9/11 Reference library
Matthew Pratt Guterl
The term “9/11” is shorthand for the events of 11 September 2001. On that date, four U.S. planes were hijacked by nineteen members of the Al-Qaeda terrorist group. The surprisingly low-tech hijackings—relying largely on boxcutters and pepper spray—were the product of years of careful preparation and surveillance, much of it in the United States. Leaders of the group, for instance, received flight training at American schools. In the early morning, three of the hijacked planes were used as blunt-force missiles loaded with jet fuel. Two of these struck the Twin Towers of the World Trade Center in lower Manhattan, a symbol of American financial might and long a target of international terrorism. The third struck the side of the Pentagon building in Washington, D.C., which houses the Department of Defense. The fourth jet crashed into the rural Pennsylvania countryside—brought down, it seems, during a fight between the hijackers and passengers who had been in communication with friends and family on the ground by cell phone and were thus aware of the broader significance of their plane's takeover. At the World Trade Center the heat from burning jet fuel ultimately led to the complete and catastrophic collapse of the towers. At the Pentagon, where hundreds died, the secretary of defense, ...
43a The History of the Book in Southeast Asia (1): The Islands Reference library
Edwin Paul Wieringa
The region of insular or maritime Southeast Asia, which today comprises six young nation-states, encompasses not only hundreds of languages and literatures but also quite different cultural and political backgrounds. Indonesia (independence: ...
A&P Reference library
A&P dominated the grocery business in the United States for much of the twentieth century. It had a particularly large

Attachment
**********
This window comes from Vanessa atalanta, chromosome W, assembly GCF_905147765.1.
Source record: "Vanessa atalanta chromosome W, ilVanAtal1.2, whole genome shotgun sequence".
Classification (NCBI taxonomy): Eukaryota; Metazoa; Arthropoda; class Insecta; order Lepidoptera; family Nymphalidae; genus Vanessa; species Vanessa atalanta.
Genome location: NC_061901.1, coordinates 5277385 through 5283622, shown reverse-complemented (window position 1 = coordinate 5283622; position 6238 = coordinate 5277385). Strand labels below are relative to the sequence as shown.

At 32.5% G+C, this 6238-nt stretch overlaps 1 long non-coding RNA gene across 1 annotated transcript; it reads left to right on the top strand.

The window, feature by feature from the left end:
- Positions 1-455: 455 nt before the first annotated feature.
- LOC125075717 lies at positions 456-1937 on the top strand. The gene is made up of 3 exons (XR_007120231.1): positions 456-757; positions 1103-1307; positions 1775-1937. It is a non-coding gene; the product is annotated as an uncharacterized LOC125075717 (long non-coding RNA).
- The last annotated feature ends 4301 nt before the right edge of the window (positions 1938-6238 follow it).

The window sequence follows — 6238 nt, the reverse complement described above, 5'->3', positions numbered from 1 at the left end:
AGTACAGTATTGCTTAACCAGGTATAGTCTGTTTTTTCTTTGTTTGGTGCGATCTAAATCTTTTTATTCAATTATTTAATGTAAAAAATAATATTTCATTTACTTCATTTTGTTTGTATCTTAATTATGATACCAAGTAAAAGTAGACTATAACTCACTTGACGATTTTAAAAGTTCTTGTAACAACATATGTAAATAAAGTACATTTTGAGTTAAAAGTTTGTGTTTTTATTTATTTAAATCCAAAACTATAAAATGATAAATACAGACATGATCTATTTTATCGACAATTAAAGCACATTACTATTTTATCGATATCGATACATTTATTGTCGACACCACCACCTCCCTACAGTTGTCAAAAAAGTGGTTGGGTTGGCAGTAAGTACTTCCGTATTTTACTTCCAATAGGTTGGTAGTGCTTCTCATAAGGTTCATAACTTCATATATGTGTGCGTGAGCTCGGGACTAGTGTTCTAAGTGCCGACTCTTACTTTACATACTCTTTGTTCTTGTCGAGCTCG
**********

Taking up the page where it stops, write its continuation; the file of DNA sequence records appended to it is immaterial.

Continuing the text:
A/r/tography Reference library
Natalie LeBlanc and Rita L. Irwin
Through a post-structural, hermeneutic, and phenomenological paradigm, a/r/tography was conceptualized on the premise that multifaceted, lived experience and subjective perspectives make substantial contributions to complex phenomena (...
Aachen Reference library
City in Nordrhein-Westfalia, Germany. It was the birthplace and residence of Charlemagne, ruler of the Frankish Kingdom, and remained associated
Aachen [Aach; Ach; Acha], Hans [Johann; Joan] von (1552) Reference library
(b Cologne, 1552; d Prague, 4 March 1615).
German painter and draughtsman, active also
Aaron, Hank (b. 5 February 1934) Reference library
(b. 5 February 1934),
baseball player, baseball executive, civil rights advocate, and businessman. Henry
aback Quick reference
the situation of the sails of a square-rigged ship when the yards are trimmed to bring the wind to bear on their forward side. Sails are laid aback purposely to stop a ship's way through the water or to assist her in ...
Abate [Abbate], Nicolò [Niccolò] dell’ (1509–12) Reference library
(b Modena, 1509–12; d?Fontainebleau, 1571).
Italian painter and draughtsman. He was one of the
ʿAbbas Hilmi II (1874) Reference library
the third and last khedive of Egypt, ruled the country from 1892 to 1914. ʿAbbas was the seventh ruler in Mehmet ʿAli’s dynasty, which was established in the early nineteenth century. ʿAbbas came to the throne at the very young age of eighteen in January ...
Abbasid Reference library
Islamic dynasty that ruled from several capitals in Iraq between 749 and 1258. The Abbasids traced their descent from